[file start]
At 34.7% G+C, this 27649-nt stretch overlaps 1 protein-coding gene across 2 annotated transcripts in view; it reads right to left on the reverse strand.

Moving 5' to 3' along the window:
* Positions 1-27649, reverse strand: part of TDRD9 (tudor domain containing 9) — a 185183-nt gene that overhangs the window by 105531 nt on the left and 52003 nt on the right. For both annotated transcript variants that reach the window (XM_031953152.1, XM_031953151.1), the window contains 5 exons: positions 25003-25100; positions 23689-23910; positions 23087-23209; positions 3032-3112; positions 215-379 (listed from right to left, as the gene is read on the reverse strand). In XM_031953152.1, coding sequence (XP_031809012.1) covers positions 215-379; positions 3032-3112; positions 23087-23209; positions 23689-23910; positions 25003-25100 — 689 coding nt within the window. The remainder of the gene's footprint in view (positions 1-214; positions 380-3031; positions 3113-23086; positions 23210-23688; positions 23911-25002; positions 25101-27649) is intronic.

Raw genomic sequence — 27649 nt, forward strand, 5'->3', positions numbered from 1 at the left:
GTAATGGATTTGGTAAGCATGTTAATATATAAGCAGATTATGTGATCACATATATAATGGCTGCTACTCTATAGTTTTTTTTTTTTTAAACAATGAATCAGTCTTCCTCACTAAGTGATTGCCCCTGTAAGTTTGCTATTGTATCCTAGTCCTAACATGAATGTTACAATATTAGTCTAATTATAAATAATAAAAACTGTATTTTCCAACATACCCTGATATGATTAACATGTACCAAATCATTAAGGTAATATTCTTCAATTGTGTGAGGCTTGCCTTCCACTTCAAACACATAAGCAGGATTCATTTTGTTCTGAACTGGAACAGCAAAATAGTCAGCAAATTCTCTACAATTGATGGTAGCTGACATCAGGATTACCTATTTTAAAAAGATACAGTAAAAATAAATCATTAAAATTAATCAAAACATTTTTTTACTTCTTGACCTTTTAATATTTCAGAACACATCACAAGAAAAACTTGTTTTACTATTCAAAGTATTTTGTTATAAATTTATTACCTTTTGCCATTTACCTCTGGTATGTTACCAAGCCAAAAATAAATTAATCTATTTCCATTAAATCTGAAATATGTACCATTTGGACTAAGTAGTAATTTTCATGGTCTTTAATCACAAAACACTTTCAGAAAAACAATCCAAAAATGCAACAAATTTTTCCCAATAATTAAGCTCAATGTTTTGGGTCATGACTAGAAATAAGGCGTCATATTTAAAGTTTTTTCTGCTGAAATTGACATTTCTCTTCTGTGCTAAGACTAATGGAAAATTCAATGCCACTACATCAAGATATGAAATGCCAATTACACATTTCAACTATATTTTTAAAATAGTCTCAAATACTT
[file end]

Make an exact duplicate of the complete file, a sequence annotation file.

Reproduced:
At 34.7% G+C, this 27649-nt stretch overlaps 1 protein-coding gene across 2 annotated transcripts in view; it reads right to left on the reverse strand.

Moving 5' to 3' along the window:
* Positions 1-27649, reverse strand: part of TDRD9 (tudor domain containing 9) — a 185183-nt gene that overhangs the window by 105531 nt on the left and 52003 nt on the right. For both annotated transcript variants that reach the window (XM_031953152.1, XM_031953151.1), the window contains 5 exons: positions 25003-25100; positions 23689-23910; positions 23087-23209; positions 3032-3112; positions 215-379 (listed from right to left, as the gene is read on the reverse strand). In XM_031953152.1, coding sequence (XP_031809012.1) covers positions 215-379; positions 3032-3112; positions 23087-23209; positions 23689-23910; positions 25003-25100 — 689 coding nt within the window. The remainder of the gene's footprint in view (positions 1-214; positions 380-3031; positions 3113-23086; positions 23210-23688; positions 23911-25002; positions 25101-27649) is intronic.

Raw genomic sequence — 27649 nt, forward strand, 5'->3', positions numbered from 1 at the left:
GTAATGGATTTGGTAAGCATGTTAATATATAAGCAGATTATGTGATCACATATATAATGGCTGCTACTCTATAGTTTTTTTTTTTTTAAACAATGAATCAGTCTTCCTCACTAAGTGATTGCCCCTGTAAGTTTGCTATTGTATCCTAGTCCTAACATGAATGTTACAATATTAGTCTAATTATAAATAATAAAAACTGTATTTTCCAACATACCCTGATATGATTAACATGTACCAAATCATTAAGGTAATATTCTTCAATTGTGTGAGGCTTGCCTTCCACTTCAAACACATAAGCAGGATTCATTTTGTTCTGAACTGGAACAGCAAAATAGTCAGCAAATTCTCTACAATTGATGGTAGCTGACATCAGGATTACCTATTTTAAAAAGATACAGTAAAAATAAATCATTAAAATTAATCAAAACATTTTTTTACTTCTTGACCTTTTAATATTTCAGAACACATCACAAGAAAAACTTGTTTTACTATTCAAAGTATTTTGTTATAAATTTATTACCTTTTGCCATTTACCTCTGGTATGTTACCAAGCCAAAAATAAATTAATCTATTTCCATTAAATCTGAAATATGTACCATTTGGACTAAGTAGTAATTTTCATGGTCTTTAATCACAAAACACTTTCAGAAAAACAATCCAAAAATGCAACAAATTTTTCCCAATAATTAAGCTCAATGTTTTGGGTCATGACTAGAAATAAGGCGTCATATTTAAAGTTTTTTCTGCTGAAATTGACATTTCTCTTCTGTGCTAAGACTAATGGAAAATTCAATGCCACTACATCAAGATATGAAATGCCAATTACACATTTCAACTATATTTTTAAAATAGTCTCAAATACTT